Even though we are aware that the farmers’ fighting spirit is weakening because of the slight rise in prices, many EMB organisations have already said they are prepared to start new campaigns. If there are no new proposals from the Commission after the September conference, we will take to the streets again. The EMB is committed to cost-covering prices and a fair day’s pay for a fair day’s work on the farms.

We are not a traditional farmers’ union, we demand new rules: the time for discussions is slowly coming to an end!

Erwin Schöpges (Member of the EMB Board)

The Dairy Sector in Croatia

Croatia has been a member of the European Union since 1 July 2013, making it the 28th EU member state. Its agriculture is rather small in scale, with an average dairy herd size of just six cows per farm. The Croatian milk producer organisation HSUPM is a member of the European Milk Board (EMB).

According to the Internet platform Agrarmarkt Austria, there are at present some 4,500 milk producers in Croatia.

read more...

Important declaration of EU Member States on the review of reference prices in the agricultural sector

The following joint declaration was given by 11 EU Member States in the framework of the CAP negotiations.

Reduction of extreme agricultural price volatility is a major challenge for the future CAP. This volatility is increasing and therefore the safety net becomes more and more important as a mitigation tool of this extreme volatility.

However, we acknowledge that the safety net must not weaken the market orientation of the CAP.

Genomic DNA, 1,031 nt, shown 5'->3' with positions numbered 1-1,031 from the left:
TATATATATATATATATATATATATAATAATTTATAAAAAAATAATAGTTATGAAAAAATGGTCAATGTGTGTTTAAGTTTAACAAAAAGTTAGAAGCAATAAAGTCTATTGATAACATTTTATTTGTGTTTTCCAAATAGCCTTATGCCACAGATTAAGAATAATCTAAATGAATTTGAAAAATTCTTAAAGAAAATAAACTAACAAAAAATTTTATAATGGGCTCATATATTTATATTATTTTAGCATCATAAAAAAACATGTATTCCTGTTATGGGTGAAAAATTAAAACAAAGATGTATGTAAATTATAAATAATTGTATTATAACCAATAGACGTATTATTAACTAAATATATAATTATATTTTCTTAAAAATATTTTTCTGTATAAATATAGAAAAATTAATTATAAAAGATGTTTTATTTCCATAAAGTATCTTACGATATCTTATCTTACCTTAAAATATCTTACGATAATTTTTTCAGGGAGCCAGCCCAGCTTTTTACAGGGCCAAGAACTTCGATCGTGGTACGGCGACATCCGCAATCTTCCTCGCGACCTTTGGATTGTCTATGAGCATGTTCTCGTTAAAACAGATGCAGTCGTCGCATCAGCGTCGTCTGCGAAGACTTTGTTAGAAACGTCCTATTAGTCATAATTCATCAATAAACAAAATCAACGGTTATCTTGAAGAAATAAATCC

read more...

Milk in Demand in Switzerland

The decrease in milk production in Switzerland continues month after month. The farm-gate price for industrial milk rose slightly in June for the first time in ages. But no farmer is being paid the reference price of 57.5 cents decided on by the sector and communicated in the media. What is more, many farmers are still being paid less than 48.3 cents for B milk. When cheese dairies stop making cheese in the summer months when milk is in short supply and sell their milk to the largest Swiss milk processor EMMI, they receive 60 cents a litre.

read more...

Green Paper on Unfair Trading Practices

The European Commission in Brussels addressed the issue of market power in the food supply chain and at the beginning of the year published a Green Paper on “Unfair trading practices in the business-to-business food and non-food supply chain in Europe”. In this area there are currently considerable differences between the member states, and there is no specific EU regulatory framework for combating unfair trading practices in the food supply chain.

read more...

World Milk Day 2013: Spanish Dairy Sector Conference in Madrid